Thu, Oct 06, 2016 - Page 4 News List

NCC to call telecom boss to TBC purchase hearing

By Shelley Shan  /  Staff reporter

The National Communications Commission (NCC) yesterday said it is to hold an administrative hearing on Asia Pacific-Telecom chairman Lu Fang-ming’s (呂芳銘) bid to purchase Taiwan Broadband Communications (TBC), the nation’s third-largest multiple service operator, adding that Lu would be asked to present his case at the commission.

Earlier this year, Lu announced he had signed a sales and purchase agreement with Macquarie’s Singapore branch to acquire the Singapore-listed Asia Pay Television Trust (APTT), which owns 100 percent of TBC, adding he has purchased the APTT with 80 percent of funding coming from himself and 20 percent from Hon Hai chairman Terry Gou (郭台銘).

Market observers said that Asia Pacific-Telecom took an indirect route to acquire TBC because of regulations that ban political parties, the government and the military from investing in the nation’s media outlets and cable systems.

The state-run Taiwan Railways Administration is the second-largest shareholder in Asia Pacific-Telecom.

NCC spokesperson Wong Po-tsung (翁柏宗) announced the investment structure of the proposed deal during the news conference.

Wong said that Lu and Kuo purchased the Macquarie Asian Pay Television Trust (MAMPL), that manages APTT.

“Based on the sales and purchase agreement signed between Lu, Kuo and MAMPL, the acquisition would allow them to indirectly manage the TBC,” Wong said.

Wong said the sources of funding for the deal would be key in the review of the case.

The transaction must not have funding from the government, political parties or the military, Wong said, adding that nor can it have funding from China.

Meanwhile, Wong said the case would also be reviewed based on the criteria listed in Article 15 of the Cable Radio and Television Act (有線廣播電視法), which states that foreign applicants investing cable television business shall not affect national security, impair or disadvantage overall industrial development, hinder fair competition or make competition restraints.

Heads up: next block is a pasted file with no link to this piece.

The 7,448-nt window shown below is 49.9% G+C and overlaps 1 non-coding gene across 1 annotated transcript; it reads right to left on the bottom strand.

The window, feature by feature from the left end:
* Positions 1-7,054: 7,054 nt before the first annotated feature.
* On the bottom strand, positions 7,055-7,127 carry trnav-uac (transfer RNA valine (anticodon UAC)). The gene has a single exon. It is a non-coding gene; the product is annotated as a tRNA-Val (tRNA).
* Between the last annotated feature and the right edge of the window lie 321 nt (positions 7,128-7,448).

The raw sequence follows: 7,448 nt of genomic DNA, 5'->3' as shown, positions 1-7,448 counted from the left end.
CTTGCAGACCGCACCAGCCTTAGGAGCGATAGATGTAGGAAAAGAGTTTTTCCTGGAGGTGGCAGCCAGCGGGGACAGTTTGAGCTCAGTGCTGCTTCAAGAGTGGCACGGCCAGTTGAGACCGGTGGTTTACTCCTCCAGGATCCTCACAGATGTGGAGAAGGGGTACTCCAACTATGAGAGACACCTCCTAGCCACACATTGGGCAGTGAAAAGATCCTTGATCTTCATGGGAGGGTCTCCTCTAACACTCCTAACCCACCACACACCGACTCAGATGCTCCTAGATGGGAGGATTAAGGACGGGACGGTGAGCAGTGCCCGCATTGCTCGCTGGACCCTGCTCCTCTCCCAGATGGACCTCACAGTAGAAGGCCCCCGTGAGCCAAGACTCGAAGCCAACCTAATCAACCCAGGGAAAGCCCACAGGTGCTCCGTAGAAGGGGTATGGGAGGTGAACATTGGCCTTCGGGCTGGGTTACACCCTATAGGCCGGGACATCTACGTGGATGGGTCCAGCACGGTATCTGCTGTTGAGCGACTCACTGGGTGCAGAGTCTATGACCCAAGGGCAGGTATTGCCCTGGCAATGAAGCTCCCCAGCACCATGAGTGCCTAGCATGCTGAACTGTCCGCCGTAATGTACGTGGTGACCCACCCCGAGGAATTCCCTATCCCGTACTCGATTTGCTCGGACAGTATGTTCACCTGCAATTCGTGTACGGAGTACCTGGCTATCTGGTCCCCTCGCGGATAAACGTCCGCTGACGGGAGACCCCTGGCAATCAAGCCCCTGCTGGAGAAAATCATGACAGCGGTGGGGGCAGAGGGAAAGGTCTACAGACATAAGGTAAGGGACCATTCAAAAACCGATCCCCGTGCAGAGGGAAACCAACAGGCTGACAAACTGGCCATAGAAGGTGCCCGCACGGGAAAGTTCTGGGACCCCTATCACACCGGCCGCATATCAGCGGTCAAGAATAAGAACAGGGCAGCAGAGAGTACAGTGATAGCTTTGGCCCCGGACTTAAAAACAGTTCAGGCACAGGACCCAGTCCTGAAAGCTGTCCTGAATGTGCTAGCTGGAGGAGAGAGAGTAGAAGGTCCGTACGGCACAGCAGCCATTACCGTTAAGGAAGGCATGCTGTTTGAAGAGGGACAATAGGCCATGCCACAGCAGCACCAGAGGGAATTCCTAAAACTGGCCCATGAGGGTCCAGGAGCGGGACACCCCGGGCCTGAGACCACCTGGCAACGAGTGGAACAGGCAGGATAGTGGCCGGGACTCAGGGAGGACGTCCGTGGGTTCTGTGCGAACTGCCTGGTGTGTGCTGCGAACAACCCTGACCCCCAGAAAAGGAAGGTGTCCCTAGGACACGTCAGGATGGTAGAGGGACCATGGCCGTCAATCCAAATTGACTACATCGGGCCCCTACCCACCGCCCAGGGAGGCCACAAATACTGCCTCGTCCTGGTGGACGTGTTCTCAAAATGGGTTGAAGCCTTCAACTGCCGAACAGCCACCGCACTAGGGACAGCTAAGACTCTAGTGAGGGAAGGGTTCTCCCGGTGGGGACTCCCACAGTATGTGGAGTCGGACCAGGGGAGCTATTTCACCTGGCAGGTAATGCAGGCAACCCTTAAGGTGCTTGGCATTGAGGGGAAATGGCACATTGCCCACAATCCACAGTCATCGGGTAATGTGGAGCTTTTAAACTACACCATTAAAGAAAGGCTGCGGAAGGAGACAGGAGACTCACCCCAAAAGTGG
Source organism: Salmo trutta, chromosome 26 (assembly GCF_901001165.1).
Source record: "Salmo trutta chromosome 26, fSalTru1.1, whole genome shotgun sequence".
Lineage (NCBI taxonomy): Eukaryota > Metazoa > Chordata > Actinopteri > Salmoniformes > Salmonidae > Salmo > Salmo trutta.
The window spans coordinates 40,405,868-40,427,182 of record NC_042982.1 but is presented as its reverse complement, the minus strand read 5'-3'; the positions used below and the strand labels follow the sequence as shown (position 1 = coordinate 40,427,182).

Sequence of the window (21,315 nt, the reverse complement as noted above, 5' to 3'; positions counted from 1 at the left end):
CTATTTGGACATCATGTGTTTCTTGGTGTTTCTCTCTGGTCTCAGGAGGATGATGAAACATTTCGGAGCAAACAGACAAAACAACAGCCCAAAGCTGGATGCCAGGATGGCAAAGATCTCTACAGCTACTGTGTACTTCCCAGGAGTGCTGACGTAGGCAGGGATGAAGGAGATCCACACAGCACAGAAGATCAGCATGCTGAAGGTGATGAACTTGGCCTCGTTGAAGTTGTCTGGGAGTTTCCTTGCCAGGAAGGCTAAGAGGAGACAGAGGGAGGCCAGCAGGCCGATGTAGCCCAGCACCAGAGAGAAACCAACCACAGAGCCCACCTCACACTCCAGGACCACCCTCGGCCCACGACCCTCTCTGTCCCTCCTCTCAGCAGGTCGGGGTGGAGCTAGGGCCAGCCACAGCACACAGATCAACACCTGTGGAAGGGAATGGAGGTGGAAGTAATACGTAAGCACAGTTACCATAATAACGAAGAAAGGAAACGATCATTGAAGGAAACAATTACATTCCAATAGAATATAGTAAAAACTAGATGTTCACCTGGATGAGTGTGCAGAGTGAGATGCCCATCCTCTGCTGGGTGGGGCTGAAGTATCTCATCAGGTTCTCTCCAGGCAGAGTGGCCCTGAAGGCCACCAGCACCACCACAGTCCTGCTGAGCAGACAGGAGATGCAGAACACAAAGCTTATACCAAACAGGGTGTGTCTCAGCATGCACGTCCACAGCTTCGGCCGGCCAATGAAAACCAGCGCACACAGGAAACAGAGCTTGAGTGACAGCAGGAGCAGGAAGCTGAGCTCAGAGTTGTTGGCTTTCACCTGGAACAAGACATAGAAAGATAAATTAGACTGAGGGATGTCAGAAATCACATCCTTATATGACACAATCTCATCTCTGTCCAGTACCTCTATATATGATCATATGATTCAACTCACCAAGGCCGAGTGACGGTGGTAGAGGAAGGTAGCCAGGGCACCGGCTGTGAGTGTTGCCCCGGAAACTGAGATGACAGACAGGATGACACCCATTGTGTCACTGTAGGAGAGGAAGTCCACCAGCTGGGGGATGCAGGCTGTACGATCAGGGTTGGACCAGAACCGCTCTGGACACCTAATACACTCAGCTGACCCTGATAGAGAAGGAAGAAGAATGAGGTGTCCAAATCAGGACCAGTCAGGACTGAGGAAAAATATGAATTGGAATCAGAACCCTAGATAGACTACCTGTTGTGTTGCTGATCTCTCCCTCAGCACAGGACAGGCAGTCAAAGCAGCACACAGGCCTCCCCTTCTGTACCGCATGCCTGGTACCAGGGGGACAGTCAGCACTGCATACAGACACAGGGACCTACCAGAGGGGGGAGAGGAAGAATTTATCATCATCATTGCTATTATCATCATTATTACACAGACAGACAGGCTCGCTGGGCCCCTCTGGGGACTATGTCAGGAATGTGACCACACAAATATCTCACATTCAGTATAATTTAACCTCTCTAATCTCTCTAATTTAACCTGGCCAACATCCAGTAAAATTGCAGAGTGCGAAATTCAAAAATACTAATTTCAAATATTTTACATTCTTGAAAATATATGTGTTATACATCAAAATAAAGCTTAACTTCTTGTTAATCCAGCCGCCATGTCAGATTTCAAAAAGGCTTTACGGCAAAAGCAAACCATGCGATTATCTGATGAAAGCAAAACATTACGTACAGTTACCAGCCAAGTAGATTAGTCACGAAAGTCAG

Wong said the deal cost US$45 million, with 70 percent of the funds coming from bank loans. The remaining 30 percent would be jointly funded by Lu (US$10.8 million) and Kuo (US$2.7 million).

The acquisition was approved by the Fair Trade Commission in August, which viewed the case as an investment in a holding company or a fund management firm and a merger between conglomerates.

As to the Far Eastern Telecommunications’ (FET) bid to invest in the Chinese Network Systems (CNS) through the subscription of the corporate bonds issued by a subsidiary of the Morgan Stanley, Wong said that they told Morgan Stanley on Monday last week of the need to submit documents about the proposed investment to the commission, including the contracts between Morgan Stanley and FET, and between Morgan Stanley and the banks, as well as the contract governing FET’s purchase of the corporate bonds.

Contracts submitted to the commission must be in English and Chinese, he said.

“We have to cross-examine these documents to ascertain the relationship between Morgan Stanley and FET,” he said, adding that the commission does not exclude the possibility of hosting a public hearing for the transaction.

The commission has yet to receive all the required documentation from Morgan Stanley, he said.

The NCC gave its conditional approval in January for Morgan Stanley’s planned acquisition of CNS.

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